Written Stories

First Exploratory Laparotomy In Karnali Zone

15 Sep, 2016 By: Dr Jwala Thapa

Late in the night, the phone rang and as expected that was a call from the hospital. Two doctors including myself went to attend the case. The case was a female complaining of pain abdomen since 2 days. Her pain was of moderate degree and she had no other complains. The emergency staff on the duty had given injection Aciloc and Buscopan to her but she said that there was no improvement and the pain was increasing. I tried to take the detail history of the patient, from her and her family member but could not find the relevant point.

Meanwhile we started to do the clinical examination and found that there was no abnormality except tenderness on the right iliac region and I felt she looked slightly pale .As the patient was of reproductive age, I took her menstrual and obstetric history as well but she said that she had no abnormality. So we decided to send   all the essential laboratory investigations such as blood tests and urine test. We also planned to do USG abdomen and pelvis. The patient was given painkiller and was prepared for the ultrasonography. The doctor did the USG and found that there was minimal collection of fluid behind the uterus. Rest was fine. I was doubtful about the patient so I send the urine pregnancy test of the patient as well. We were waiting for the reports to come and at that time the patient was also doing fine because of the effect of the painkiller. Finally the reports came, her hemoglobin was 11 gm% and her pregnancy test was positive.

We now started to think that she might be having ectopic pregnancy as there was fluid collection on USG and she was pregnancy positive. I talked with patient about that but she had no idea. We could not afford to take a chance as our hospital is not well equipped to manage ectopic pregnancy; so we decided to refer her to Nepalgunj. She was referred, but unluckily the weather was so bad the plane didn’t come and she could not go. We decided to manage her conservatively with painkillers and fluids and hoped that the plane would come the next day. There was no severe complain from the patient at night but early in the morning we were informed that she was complaining of pain and was agitated also. We attended her immediately, found that her vitals were unstable and there were signs of shock. She looked alarmingly pale also, so we immediately send for the hemoglobin. We resuscitated her, the report showed that she had only 6 gm % of hemoglobin.
We were really alarmed as there is no provision of storage of blood in blood bank system in jumla .We had to arrange blood as soon as possible and send her immediately to higher centre for laparotomy as there was sign of internal bleeding as evidenced by her condition as well as her report. The patient party found out that the plane wouldn’t come that day also. Now it was us that had to manage that case at any cost. There was no history of such cases being done in the hospital previously so we were quite tensed. There was a senior volunteer doctor at that time in the hospital so I, being an ASBA trained doctor, along with her decided to operate the patient as there was no alternative we could do. We needed at least four pints of blood to start the operation as her hemoglobin was very low and there was likely chance of hemorrhage. Luckily one of the doctors had the same blood group as the patient and he quickly gave 1 pint of blood and thanks to him we started the operation. As we were doing the operation other volunteers also came to donate their blood.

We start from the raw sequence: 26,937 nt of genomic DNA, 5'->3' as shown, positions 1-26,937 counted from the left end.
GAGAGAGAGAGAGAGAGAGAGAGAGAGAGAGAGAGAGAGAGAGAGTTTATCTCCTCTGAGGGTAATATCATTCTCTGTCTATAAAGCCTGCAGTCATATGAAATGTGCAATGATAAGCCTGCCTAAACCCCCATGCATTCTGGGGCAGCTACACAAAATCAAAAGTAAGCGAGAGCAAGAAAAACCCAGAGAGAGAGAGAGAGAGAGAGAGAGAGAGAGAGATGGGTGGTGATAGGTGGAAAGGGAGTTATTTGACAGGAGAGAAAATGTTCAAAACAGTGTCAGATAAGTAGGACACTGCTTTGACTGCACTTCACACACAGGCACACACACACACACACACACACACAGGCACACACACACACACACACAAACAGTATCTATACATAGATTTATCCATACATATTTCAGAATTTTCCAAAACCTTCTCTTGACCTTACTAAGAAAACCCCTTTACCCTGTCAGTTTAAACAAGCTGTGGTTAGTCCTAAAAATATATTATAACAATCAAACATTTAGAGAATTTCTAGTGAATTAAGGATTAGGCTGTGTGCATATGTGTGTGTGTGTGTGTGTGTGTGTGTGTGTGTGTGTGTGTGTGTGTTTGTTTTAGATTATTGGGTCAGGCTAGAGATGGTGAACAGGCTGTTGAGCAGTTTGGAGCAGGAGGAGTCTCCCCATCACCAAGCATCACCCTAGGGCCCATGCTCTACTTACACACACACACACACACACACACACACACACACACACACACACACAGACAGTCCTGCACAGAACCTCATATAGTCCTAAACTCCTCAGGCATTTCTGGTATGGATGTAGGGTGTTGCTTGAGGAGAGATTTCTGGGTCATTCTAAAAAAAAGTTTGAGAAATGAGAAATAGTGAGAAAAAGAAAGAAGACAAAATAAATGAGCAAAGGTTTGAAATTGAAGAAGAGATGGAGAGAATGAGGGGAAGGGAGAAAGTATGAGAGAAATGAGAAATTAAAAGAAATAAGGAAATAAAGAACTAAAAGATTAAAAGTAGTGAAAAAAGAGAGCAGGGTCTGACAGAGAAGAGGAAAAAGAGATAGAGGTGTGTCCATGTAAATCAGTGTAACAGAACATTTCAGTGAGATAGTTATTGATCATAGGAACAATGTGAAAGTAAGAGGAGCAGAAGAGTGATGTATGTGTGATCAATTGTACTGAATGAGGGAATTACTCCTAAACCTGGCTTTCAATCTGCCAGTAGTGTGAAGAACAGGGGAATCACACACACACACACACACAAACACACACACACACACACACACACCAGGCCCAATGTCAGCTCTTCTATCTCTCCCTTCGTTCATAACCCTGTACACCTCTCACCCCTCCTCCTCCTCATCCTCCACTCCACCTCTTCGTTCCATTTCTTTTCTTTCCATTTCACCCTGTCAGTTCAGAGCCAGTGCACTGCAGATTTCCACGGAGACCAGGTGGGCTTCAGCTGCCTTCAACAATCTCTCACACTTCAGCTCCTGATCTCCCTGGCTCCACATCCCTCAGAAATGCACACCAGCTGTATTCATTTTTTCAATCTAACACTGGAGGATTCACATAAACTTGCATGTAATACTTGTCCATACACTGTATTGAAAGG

When we opened the abdomen there was approximately one and a half liters of blood in the abdomen. We suctioned the blood and upon exploring the abdomen found that there was a ruptured corpus luteal cyst in the right ovary. It was explored and then sutured but the main thing was that the bleeding did not control at all. We could not find the source of bleeding. We explored the bowel as well and possibly did all that we could do from our experience but there was still some bleeding that we could not control. Meanwhile the patient received 3 pints of blood.

The operation was done for almost 4 hrs and though the patient was stable there was still collection of blood in the abdominal cavity. As there was no point still exploring as it could  cause more damage to organs and the bowel, so we decided to put a drain in situ and close the abdomen and sent her to post op room. At night she had mild fever and vomiting tendency, otherwise she was stable. She received altogether 6 pints of blood transfusion. In the morning, patient was quite stable and hemoglobin was sent. The report came and it was 10 gm %. But there was still some amount of blood collected in the drain bag. The collected blood was around 200 ml in the morning and the blood was still coming from the drain site so we decided to continue the drain. Later in the evening that day we started oral fluids and the patient tolerated it.

There was approximately 850 ml of collection in the drain bag in 48 hours. The next day there was minimal collection in the bag so we took out the drain. The wound was also healthy and most importantly the patient was very fine and told us that she had no complains. She remained in the hospital for 1 week and was discharged as she recovered very well. She still comes for follow up and looking at her we all feel very good that our hard work and perseverance paid so well. In a health set up and remote place like this where there is not much facilities and no senior doctors, I feel this kind of case and experience in one’s life really makes one  strong and more tactful in the longer run.

Prepared by:
Dr Jwala Thapa
Medical Officer Karnali Zonal Hospital

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